Maine Real Estate Insider Share:  
 
 
     
  November 18, 2014  
     
  Pitfalls at the Intersection of Income & Estate Tax: Planning for Real Estate
By Andrew Smith, BNN Tax Principal
 
     
 
 
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Baker Newman Noyes Tax Principal Jean McDevitt recently joined MEREDA members for breakfast to present factors that must be taken into consideration for real estate owners when it comes to both income tax planning and estate tax planning.  Read on to learn what these considerations are and how they don’t often go hand in hand.

No one wants to pay tax, or certainly not any more than they absolutely have to pay!  What many individuals don’t consider is that sometimes it’s better to pay taxes now to save even more taxes later or that what might make sense from an estate tax planning perspective may not make sense with regard to income taxes. In 2014, the maximum federal individual income tax rate is 39.6% and the maximum long term capital gains tax rate is 20%, while the federal estate tax rate is 40%!  However, just because the rates may be lower doesn’t mean that a course of action is immediately clear. There are many other factors to consider.

Real estate owners should assess each asset and its attributes.  Some attributes to consider are:

  • Tax Basis
  • Fair Market Value
  • Ease of Management
  • Leveraged Basis

Taxpayers with real estate assets that have very little tax basis but relatively high fair market values may not want to remove these assets from their estates.  Instead, they may wish to hold them until date of death so their beneficiaries benefit from the step up to fair market value, potentially avoiding both income and estate taxes.

Encumbered assets also require careful consideration because the debt affects the fair market value for estate planning purposes but does not impact income tax.  For example, a taxpayer owns a building that is appraised for $1 million.  The building is almost fully depreciated and has a tax basis of only $50,000.  The building also has a mortgage of $800,000.  Assuming the taxpayer has additional assets in excess of the $5.34 million federal estate tax exclusion, his estate will incur $80,000 of estate tax on his death relating to this asset ($1 million value less $800k debt multiplied by 40% estate tax rate).  The beneficiaries of the taxpayer’s estate will now have a $1 million basis so if they in turn sell the building for $1 million, they can pay off the debt, pay the estate tax, and pocket $120,000, paying income tax of $-0-.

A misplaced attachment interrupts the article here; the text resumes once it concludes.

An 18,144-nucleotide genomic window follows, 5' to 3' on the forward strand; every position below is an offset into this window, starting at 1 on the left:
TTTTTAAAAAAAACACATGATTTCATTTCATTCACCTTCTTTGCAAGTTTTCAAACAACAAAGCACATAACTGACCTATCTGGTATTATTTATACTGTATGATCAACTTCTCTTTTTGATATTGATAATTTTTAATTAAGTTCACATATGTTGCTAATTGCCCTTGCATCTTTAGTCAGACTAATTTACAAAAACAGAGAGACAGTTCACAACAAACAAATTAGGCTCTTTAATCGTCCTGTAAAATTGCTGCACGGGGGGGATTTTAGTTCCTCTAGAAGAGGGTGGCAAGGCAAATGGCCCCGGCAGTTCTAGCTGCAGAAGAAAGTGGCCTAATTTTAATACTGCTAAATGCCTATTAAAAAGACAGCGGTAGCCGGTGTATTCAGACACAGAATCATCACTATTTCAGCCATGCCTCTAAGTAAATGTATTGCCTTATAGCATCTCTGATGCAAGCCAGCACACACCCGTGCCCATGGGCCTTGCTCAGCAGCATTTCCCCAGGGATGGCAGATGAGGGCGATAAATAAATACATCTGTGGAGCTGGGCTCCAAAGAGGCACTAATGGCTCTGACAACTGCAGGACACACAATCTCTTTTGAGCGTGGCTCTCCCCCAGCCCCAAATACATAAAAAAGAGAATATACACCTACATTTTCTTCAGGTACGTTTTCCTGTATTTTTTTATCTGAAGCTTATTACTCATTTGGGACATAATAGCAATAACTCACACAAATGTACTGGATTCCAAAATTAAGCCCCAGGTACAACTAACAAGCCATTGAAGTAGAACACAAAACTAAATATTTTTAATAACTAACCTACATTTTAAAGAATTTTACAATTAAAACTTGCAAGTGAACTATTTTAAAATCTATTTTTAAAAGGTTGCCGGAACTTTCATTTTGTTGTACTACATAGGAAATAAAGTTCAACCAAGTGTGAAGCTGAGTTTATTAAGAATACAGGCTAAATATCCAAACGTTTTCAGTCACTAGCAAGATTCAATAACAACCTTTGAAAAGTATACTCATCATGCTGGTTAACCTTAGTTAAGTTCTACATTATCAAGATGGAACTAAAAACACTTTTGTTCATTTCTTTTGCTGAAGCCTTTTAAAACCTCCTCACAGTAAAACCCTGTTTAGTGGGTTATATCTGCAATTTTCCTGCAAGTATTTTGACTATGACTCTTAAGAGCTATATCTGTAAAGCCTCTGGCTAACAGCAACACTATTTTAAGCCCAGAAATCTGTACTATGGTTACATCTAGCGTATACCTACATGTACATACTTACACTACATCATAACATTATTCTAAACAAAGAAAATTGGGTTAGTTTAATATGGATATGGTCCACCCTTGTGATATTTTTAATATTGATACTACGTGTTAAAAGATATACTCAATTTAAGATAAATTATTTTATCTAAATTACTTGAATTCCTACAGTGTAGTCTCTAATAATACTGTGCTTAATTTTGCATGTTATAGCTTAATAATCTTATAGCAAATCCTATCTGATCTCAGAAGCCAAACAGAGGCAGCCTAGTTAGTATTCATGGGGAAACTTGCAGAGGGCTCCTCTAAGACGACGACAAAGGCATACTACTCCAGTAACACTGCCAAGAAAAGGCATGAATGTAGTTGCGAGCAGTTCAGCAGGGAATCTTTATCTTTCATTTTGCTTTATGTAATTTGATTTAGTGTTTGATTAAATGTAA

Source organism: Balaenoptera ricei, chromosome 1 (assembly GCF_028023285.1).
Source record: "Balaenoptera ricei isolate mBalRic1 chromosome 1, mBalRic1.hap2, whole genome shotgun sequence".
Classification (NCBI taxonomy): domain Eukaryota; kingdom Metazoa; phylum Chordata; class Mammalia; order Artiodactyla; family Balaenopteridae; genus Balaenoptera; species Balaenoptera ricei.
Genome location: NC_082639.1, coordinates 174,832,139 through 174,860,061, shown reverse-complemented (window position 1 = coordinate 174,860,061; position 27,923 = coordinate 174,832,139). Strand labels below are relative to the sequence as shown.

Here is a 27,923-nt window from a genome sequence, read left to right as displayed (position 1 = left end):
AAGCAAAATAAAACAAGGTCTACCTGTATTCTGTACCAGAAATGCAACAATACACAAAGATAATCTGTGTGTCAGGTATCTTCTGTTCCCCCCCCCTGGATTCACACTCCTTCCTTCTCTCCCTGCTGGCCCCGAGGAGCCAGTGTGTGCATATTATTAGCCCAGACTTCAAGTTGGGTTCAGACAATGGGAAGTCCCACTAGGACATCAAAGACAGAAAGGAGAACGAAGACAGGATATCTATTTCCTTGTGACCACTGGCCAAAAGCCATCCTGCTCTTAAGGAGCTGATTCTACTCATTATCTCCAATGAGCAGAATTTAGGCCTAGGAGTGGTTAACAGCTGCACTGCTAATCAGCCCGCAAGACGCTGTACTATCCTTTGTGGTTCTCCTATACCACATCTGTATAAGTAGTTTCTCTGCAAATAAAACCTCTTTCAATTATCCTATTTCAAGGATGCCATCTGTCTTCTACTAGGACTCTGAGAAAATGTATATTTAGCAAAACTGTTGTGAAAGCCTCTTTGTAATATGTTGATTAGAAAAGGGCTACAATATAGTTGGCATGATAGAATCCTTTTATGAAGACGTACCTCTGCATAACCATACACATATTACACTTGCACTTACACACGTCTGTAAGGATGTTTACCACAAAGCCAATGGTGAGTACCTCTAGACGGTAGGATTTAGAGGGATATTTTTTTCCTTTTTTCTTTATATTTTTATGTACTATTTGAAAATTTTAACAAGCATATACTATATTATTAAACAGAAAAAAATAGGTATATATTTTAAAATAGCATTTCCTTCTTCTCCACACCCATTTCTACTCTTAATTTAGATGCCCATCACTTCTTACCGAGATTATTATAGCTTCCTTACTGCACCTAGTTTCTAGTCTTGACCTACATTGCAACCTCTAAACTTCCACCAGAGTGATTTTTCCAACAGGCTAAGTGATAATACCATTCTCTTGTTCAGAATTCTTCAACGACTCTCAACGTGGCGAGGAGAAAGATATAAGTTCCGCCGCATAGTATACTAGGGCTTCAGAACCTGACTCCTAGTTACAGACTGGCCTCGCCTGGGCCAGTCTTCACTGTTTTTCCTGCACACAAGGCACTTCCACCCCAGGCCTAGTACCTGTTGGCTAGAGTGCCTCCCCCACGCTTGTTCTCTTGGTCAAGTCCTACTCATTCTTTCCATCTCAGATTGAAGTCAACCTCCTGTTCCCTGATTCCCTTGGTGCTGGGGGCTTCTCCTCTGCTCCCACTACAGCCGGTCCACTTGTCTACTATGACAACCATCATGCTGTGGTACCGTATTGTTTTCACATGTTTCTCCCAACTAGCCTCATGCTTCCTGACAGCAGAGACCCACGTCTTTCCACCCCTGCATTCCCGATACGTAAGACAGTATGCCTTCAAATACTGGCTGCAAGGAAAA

Alternatively, if the taxpayer had sold the building immediately prior to his death, he would have been in a negative cash position.  After paying off the mortgage, the taxpayer would have $200,000 left to pay the taxes relating to the sale. However, the gain on the sale would be taxed at a variety of different rates but assuming a conservative blended federal rate of 25%, he would have incurred income taxes of $237,500 on the $950,000 gain creating a cash shortfall of $37,500! 

Proper guidance can allow taxpayers to match the assets within their portfolios with the proper estate planning techniques, whether simple or complex, to ensure the taxpayers’ wishes are fulfilled and that the assets will be transferred at the lowest tax rates possible.  While the increased federal estate tax exemption has reduced the number of estates that will be subject to the estate tax, it has also increased and improved options available to planners to successfully transfer wealth for individuals, including those whose total assets exceed the exclusion amount.

 
     
     
     
 

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